How to Escape Brainwashing and Other Emotional Abuse

How to Escape Brainwashing and Other Emotional Abuse

Welcome to Reaction Reset! I’m psychotherapist Mary Jo Rapini, and in this episode we’re finishing up a
two-part series on brainwashing. In the first video, I explained seven common
techniques that abusers use to trap and control their victims in a false reality. In this episode, I’m going to help you better understand why victims stay with
abusers and how a victim can get free. In the first video, I mentioned that abusers
first control their victims environment before controlling the victim. Therefore, brainwashing doesn’t happen overnight. So if you’re wondering how someone gets trapped in a reality that is so obviously false, remember it’s not
very obvious when it’s done slowly and gradually. Brainwashing is so effective
because much of the process is outside the realm of consciousness; the victim
isn’t aware or is in denial that it’s even happening until they’re stuck in it. If you love someone who you believe is being brainwashed, there isn’t much you
can do except to stay by their side. You have to wait until your loved one gets
their “a-ha moment” or as psychologists call it – their “awakening”. As I mentioned
in the first video, the abuser first isolates their victim. Don’t let your loved one become isolated from you if you believe they’re being
brainwashed. So let’s pretend you – as a victim – have had an ‘awakening.’ What can you do to escape? The first step is to undo the isolation. Open up to a family
member or friend that you can trust and will support you. Abuse is a crime, and I
strongly advise professional help. A therapist will be equipped to guide you
out of the abuse and keep everything confidential. You can also seek help online. Many sites will set you up with a mentor who escaped abuse. The second step is to educate yourself about brainwashing. Note the techniques that were used on you and how you responded. This will help you
validate yourself and understand what happened. You’ll need to replace the
abusers “tapes” in your head that told you that you were crazy, stupid, or weak. You
must accept that you’ve been under the control of someone who is mentally ill. It is not your fault, but it is your responsibility to escape. The third step
is to let go of your empathy for your abuser. You may try to convince yourself
that your abuser is worthy of your love or sympathy. You may think you can save them. DON’T spend any mental energy here. Brainwashing is a type of abuse – not love. It can distort your perception of love. Your abuser is mentally ill and needs
professional help – not your help. Protect yourself first. Calls, emails, or any form of communication from your abuser are off limits. Finally, realize that your
journey to recovery is just beginning. Just like brainwashing itself, undoing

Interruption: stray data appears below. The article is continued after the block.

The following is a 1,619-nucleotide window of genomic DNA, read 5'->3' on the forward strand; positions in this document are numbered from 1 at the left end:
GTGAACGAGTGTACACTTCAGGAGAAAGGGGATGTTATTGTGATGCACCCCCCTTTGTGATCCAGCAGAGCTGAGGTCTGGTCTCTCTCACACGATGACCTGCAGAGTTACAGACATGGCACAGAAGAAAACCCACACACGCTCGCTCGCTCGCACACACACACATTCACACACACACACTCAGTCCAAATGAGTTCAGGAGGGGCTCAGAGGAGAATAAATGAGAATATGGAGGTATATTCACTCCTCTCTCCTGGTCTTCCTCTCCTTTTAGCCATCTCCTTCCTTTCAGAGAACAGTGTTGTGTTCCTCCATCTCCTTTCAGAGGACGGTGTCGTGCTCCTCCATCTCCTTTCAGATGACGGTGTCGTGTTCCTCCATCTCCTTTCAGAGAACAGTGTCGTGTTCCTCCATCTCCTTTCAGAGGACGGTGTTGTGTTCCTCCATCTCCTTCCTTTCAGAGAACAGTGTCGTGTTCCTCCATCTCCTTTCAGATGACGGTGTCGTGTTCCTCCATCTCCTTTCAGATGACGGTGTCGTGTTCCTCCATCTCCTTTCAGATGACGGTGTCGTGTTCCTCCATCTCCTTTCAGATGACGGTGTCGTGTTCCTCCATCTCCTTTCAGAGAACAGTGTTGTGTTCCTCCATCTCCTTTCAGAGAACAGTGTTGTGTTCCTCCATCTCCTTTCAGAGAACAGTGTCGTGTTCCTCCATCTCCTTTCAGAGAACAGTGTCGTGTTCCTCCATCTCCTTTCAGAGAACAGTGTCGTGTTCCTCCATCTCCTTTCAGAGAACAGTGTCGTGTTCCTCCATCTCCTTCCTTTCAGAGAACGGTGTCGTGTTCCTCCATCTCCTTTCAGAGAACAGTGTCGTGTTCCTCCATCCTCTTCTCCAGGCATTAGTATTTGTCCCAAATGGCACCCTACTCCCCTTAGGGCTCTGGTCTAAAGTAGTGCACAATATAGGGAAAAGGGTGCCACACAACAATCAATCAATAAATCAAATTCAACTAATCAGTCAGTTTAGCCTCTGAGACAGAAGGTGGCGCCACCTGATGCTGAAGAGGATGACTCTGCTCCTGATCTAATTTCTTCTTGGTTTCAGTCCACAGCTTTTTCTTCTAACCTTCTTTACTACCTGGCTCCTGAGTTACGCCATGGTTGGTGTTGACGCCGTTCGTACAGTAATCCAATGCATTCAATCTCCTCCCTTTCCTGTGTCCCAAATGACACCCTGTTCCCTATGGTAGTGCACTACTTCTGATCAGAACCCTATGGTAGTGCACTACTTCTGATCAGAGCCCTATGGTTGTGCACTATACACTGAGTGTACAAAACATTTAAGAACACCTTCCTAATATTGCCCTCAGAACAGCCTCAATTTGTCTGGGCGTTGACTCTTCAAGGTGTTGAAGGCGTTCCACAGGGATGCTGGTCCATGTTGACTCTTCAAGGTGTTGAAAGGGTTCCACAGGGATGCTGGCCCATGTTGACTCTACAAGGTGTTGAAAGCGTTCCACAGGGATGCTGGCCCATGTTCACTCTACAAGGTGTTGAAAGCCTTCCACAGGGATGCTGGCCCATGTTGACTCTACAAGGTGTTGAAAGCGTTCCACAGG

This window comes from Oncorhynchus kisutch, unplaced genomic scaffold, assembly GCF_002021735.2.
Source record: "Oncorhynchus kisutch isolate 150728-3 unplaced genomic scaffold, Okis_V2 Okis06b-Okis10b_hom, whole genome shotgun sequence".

brainwashing is a long slow process. You’re going to experience painful
thoughts, memories, and anxiety for a long time. You may want to go back to your abuser, thinking they changed or they didn’t
mean to hurt you. However, as you gain clarity and mental health, you’ll see
everything for what it was. Unfortunately, this may make you lose confidence in
yourself – that you were able to be brainwashed. You will need a therapist to
support you during this time. No matter how worthless or alone you feel, you have
the ability within you to restore your mind. Don’t believe for a second that the
fear is too much to bear. There are many people, including myself,
available to help you through the recovery. You will find peace again. Remember change your reaction, change your world

3 thoughts on “How to Escape Brainwashing and Other Emotional Abuse”

  1. Ok well. The thing is do you realize how much effort what you're talking about would take? I'm not saying it doesn't exist. What you're talking about sounds like actual prison to me. I don't know if I have experienced brain washing because I'm still not sure what it is. But from what you're saying I have experienced types of scenerios like you mentioned in your video and the good news is the effects I have experienced are mostly temporary. What a person does while it's going on though that's a scary thing from my experience. I have felt in my life that everyone wanted to harvest my organs and we're trying to get me to kill myself. I have cut my wrists. I have been in and out of psychiatric therapy and been on many different psychiatric drugs. I don't care to go on to all of the effects they have had on my brain and body which were many and probably unbelievable to someone who hasn't experienced it. But I can agree with you that someone who has been through what you describe can go on to live a pretty normal life even if it's still happening. My hope is that because what you are talking about takes so much energy that it is a rare occurrence. You can reach me at 2692678680 text first please as I don't answer unknown numbers as a rule. My name is Robert.

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